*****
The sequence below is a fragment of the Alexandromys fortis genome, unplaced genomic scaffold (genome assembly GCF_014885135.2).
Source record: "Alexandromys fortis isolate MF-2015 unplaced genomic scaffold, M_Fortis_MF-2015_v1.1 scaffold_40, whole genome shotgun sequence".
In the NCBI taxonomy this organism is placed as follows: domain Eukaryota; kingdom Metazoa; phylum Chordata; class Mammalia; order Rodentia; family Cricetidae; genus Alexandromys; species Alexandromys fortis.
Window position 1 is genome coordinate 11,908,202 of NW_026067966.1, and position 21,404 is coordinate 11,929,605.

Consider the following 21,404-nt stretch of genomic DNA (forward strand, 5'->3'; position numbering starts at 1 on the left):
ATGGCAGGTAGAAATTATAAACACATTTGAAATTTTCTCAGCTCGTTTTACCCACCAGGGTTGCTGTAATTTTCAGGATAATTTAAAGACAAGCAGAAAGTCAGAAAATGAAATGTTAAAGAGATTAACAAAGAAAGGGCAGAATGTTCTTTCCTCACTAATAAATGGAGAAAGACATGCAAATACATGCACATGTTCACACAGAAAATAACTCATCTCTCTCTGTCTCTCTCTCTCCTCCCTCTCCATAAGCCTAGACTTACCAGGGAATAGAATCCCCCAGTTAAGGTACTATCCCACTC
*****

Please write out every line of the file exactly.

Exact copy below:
The sequence below is a fragment of the Alexandromys fortis genome, unplaced genomic scaffold (genome assembly GCF_014885135.2).
Source record: "Alexandromys fortis isolate MF-2015 unplaced genomic scaffold, M_Fortis_MF-2015_v1.1 scaffold_40, whole genome shotgun sequence".
In the NCBI taxonomy this organism is placed as follows: domain Eukaryota; kingdom Metazoa; phylum Chordata; class Mammalia; order Rodentia; family Cricetidae; genus Alexandromys; species Alexandromys fortis.
Window position 1 is genome coordinate 11,908,202 of NW_026067966.1, and position 21,404 is coordinate 11,929,605.

Consider the following 21,404-nt stretch of genomic DNA (forward strand, 5'->3'; position numbering starts at 1 on the left):
ATGGCAGGTAGAAATTATAAACACATTTGAAATTTTCTCAGCTCGTTTTACCCACCAGGGTTGCTGTAATTTTCAGGATAATTTAAAGACAAGCAGAAAGTCAGAAAATGAAATGTTAAAGAGATTAACAAAGAAAGGGCAGAATGTTCTTTCCTCACTAATAAATGGAGAAAGACATGCAAATACATGCACATGTTCACACAGAAAATAACTCATCTCTCTCTGTCTCTCTCTCTCCTCCCTCTCCATAAGCCTAGACTTACCAGGGAATAGAATCCCCCAGTTAAGGTACTATCCCACTC